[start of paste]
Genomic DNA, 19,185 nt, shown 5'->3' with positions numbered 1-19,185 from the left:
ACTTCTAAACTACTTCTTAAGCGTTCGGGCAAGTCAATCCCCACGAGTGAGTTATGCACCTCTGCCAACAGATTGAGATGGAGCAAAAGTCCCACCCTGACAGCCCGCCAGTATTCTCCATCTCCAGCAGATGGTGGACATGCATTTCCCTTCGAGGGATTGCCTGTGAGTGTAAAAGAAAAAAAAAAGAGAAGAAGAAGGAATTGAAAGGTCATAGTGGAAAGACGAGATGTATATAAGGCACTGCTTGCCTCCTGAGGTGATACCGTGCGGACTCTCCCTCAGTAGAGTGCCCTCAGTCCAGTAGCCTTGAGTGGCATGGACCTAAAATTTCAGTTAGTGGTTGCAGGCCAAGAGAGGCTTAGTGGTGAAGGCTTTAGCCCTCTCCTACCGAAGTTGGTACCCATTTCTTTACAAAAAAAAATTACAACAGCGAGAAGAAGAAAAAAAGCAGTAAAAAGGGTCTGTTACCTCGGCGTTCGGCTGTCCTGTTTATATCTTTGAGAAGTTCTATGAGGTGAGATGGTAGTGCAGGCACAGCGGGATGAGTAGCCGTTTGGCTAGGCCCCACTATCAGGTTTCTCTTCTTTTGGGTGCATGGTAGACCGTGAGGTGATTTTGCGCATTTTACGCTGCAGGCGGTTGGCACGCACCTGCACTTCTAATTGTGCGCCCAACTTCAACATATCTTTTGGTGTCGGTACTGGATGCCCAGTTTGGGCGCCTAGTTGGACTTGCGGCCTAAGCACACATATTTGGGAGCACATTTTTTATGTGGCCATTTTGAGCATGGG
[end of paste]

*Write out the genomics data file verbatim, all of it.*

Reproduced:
Genomic DNA, 19,185 nt, shown 5'->3' with positions numbered 1-19,185 from the left:
ACTTCTAAACTACTTCTTAAGCGTTCGGGCAAGTCAATCCCCACGAGTGAGTTATGCACCTCTGCCAACAGATTGAGATGGAGCAAAAGTCCCACCCTGACAGCCCGCCAGTATTCTCCATCTCCAGCAGATGGTGGACATGCATTTCCCTTCGAGGGATTGCCTGTGAGTGTAAAAGAAAAAAAAAAGAGAAGAAGAAGGAATTGAAAGGTCATAGTGGAAAGACGAGATGTATATAAGGCACTGCTTGCCTCCTGAGGTGATACCGTGCGGACTCTCCCTCAGTAGAGTGCCCTCAGTCCAGTAGCCTTGAGTGGCATGGACCTAAAATTTCAGTTAGTGGTTGCAGGCCAAGAGAGGCTTAGTGGTGAAGGCTTTAGCCCTCTCCTACCGAAGTTGGTACCCATTTCTTTACAAAAAAAAATTACAACAGCGAGAAGAAGAAAAAAAGCAGTAAAAAGGGTCTGTTACCTCGGCGTTCGGCTGTCCTGTTTATATCTTTGAGAAGTTCTATGAGGTGAGATGGTAGTGCAGGCACAGCGGGATGAGTAGCCGTTTGGCTAGGCCCCACTATCAGGTTTCTCTTCTTTTGGGTGCATGGTAGACCGTGAGGTGATTTTGCGCATTTTACGCTGCAGGCGGTTGGCACGCACCTGCACTTCTAATTGTGCGCCCAACTTCAACATATCTTTTGGTGTCGGTACTGGATGCCCAGTTTGGGCGCCTAGTTGGACTTGCGGCCTAAGCACACATATTTGGGAGCACATTTTTTATGTGGCCATTTTGAGCATGGG